Major tests loom for Boehner

Speaker John BoehnerJohn Andrew BoehnerBipartisanship has become a partisan weapon The Memo: Lawmakers on edge after Greene's spat with Ocasio-Cortez What's a party caucus chair worth? MORE (R-Ohio) is facing some tough decisions in the coming weeks. [WATCH VIDEO]

By and large, BoehnerJohn Andrew BoehnerBipartisanship has become a partisan weapon The Memo: Lawmakers on edge after Greene's spat with Ocasio-Cortez What's a party caucus chair worth? MORE has dodged controversy since January, when his political stock took major hits as Congress debated the fiscal cliff and Sandy relief. But that respite will soon come to an end.


Among the testy issues facing Boehner: Immigration reform, a five-year farm bill, the constitutionality of the National Security Agency (NSA) surveillance programs, a possible government shutdown and increasing the federal debt limit.

Boehner has already committed to moving a five-year farm measure, which is set for a vote on the floor this week. But there are sure to be dozens of GOP defections.

Meanwhile, revelations of National Security Agency (NSA) data-mining programs that culled phone and Internet records of Americans have caused angst for some in the GOP, who fear overzealous government intrusion.

A handful of GOP lawmakers suggested moving legislation to address the possible Constitutional violations, and spoke out on the matter to their leaders at a closed-door conference meeting last week.

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“There's some in our conference who are making Constitutional arguments” for and against the programs, and others want to debate the policies “even if these programs are legal,” a Republican lawmaker told The Hill, noting that it was one more worry for a Speaker whose legislative plate is full for the summer and the fall.

The biggest issue on Boehner’s plate deals with funding the government. Earlier this year, many expected that the debt-limit showdown would occur before the August recess.

Boehner ally Rep. Mike Simpson (R-Idaho), a key member of the Appropriations Committee, told The Hill that postponing the debt-limit fight makes it more difficult for appropriators to move their spending bills before the summer recess.

“I was hoping that we would deal with the debt limit before we got to appropriations bills or a majority of them so we would know what our numbers were going to be...it concerns me that I don't know how we are going to finish the appropriations process,” Simpson said in an interview.

With the GOP-controlled House and the Democratic-controlled Senate so far apart on their respective budgets, Boehner will have to negotiate spending levels while also dealing with the very real possibility of a government shutdown in the fall.

Since Republicans took over the House in 2011, the majority party has had a difficult time garnering a majority of the fiscally conservative conference to support spending bills, let alone more divisive matters such as immigration.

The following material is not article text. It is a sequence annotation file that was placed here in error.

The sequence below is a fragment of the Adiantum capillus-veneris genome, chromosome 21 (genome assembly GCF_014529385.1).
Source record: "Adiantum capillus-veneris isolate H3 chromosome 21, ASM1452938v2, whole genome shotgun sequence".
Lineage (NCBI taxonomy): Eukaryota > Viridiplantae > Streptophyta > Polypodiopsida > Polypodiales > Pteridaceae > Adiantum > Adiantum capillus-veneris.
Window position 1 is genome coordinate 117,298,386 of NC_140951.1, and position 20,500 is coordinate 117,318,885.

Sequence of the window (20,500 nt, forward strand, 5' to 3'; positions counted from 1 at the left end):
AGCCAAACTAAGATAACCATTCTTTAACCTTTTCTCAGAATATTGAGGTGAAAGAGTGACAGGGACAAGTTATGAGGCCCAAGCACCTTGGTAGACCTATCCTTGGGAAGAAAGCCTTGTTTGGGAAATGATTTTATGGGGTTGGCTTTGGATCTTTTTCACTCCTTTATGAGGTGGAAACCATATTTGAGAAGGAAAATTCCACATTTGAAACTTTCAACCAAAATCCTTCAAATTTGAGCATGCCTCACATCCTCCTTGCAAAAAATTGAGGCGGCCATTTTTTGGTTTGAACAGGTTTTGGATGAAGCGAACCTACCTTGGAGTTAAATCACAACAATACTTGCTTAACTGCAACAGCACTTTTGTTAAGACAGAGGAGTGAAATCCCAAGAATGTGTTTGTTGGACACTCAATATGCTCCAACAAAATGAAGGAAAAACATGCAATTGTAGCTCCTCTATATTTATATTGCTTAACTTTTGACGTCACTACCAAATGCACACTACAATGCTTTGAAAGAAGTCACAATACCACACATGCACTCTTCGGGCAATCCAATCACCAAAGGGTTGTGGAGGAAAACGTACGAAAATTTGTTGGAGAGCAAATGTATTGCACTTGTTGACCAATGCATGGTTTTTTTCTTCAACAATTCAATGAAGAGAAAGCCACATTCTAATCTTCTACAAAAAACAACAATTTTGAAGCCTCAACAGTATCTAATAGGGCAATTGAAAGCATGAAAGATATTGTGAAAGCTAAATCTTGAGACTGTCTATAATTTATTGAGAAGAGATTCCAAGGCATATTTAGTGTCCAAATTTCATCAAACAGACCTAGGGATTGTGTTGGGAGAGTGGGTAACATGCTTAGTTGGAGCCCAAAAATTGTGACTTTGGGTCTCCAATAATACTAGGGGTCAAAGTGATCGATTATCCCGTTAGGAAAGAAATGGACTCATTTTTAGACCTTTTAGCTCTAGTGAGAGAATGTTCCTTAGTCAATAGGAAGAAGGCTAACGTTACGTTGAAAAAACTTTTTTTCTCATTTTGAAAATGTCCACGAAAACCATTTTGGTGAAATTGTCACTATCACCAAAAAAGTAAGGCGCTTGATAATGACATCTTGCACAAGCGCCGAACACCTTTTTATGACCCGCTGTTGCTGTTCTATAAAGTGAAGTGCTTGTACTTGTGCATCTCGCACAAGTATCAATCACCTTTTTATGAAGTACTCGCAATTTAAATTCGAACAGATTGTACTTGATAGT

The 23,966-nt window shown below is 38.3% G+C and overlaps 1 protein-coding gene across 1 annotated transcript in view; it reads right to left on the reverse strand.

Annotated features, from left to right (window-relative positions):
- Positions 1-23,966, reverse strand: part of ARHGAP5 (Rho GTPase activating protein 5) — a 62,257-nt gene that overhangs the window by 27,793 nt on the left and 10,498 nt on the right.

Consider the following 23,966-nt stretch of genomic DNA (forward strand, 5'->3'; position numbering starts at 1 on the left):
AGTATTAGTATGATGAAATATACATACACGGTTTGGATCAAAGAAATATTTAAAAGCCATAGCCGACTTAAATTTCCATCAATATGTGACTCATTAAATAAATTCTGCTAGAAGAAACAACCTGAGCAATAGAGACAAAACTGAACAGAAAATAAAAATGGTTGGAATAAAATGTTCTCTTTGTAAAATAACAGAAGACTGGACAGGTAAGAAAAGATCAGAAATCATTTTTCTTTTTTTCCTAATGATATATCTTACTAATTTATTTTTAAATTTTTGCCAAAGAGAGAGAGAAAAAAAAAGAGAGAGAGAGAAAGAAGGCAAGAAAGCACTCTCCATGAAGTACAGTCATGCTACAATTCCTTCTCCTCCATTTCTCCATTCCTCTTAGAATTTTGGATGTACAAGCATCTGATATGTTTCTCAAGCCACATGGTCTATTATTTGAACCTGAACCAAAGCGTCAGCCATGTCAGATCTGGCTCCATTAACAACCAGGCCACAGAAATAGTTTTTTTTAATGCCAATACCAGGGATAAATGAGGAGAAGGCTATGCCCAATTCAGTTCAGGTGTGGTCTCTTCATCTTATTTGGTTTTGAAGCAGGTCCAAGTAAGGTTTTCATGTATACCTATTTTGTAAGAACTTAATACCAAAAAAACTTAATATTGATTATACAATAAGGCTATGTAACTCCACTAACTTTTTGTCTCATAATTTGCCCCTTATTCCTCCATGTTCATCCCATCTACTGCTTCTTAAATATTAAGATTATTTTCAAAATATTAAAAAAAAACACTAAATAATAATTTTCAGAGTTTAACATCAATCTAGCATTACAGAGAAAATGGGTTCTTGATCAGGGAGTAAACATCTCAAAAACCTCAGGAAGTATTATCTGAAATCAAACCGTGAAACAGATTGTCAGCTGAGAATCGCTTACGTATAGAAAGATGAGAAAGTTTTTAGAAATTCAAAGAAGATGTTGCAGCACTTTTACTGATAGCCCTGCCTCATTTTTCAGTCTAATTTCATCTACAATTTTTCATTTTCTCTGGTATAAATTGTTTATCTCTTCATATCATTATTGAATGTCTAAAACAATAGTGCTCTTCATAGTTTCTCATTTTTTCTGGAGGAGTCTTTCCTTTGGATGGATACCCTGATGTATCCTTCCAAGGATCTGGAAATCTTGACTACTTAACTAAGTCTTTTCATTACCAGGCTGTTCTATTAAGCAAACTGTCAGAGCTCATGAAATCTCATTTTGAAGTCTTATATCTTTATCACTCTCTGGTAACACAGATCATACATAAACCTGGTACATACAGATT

Still, Simpson believes that Boehner intends to let the House “work its will” on the measures even if it means relying on Democratic votes to carry the majority of support for those bills.

“When you are Speaker, you aren't just Republican Speaker, you are Speaker of the whole House and you need to do what's best for the whole House sometimes that might mean a majority of Democrats and minority of Republicans that pass a bill,” Simpson said.

Others disagree. Conservatives on and off Capitol Hill are urging Boehner to embrace the “Hastert rule,” which is named after former Speaker Dennis Hastert (R-Ill.). The rule stipulates that no bill can come to the House floor unless it has the backing of a majority of House Republicans. 

Some Republicans don’t think that is necessary.  

“The important thing is to pass something on immigration so we can go to conference with the Senate,” Simpson noted.

To help appease conservatives in the GOP conference, Boehner recently held House votes on issues such as abortion and repealing ObamaCare.

Asked if those votes would help Boehner with his standing in the conference when the more divisive votes come up in the next few months, Simpson nodded his head: “Some of it does, because to some people [those are the] most important issues here.”

Boehner confidant Rep. Pat Tiberi (R-Ohio) said that the Speaker has been operating behind-the-scenes to set the conditions that the summer's big-ticket items come up for consideration on the floor. 

Acknowledging that the Speaker "always has big stuff coming up," Tiberi told The Hill that Boehner is "meeting with the chairmen, talking with the chairmen, he's encouraging chairmen to go through the regular order process.”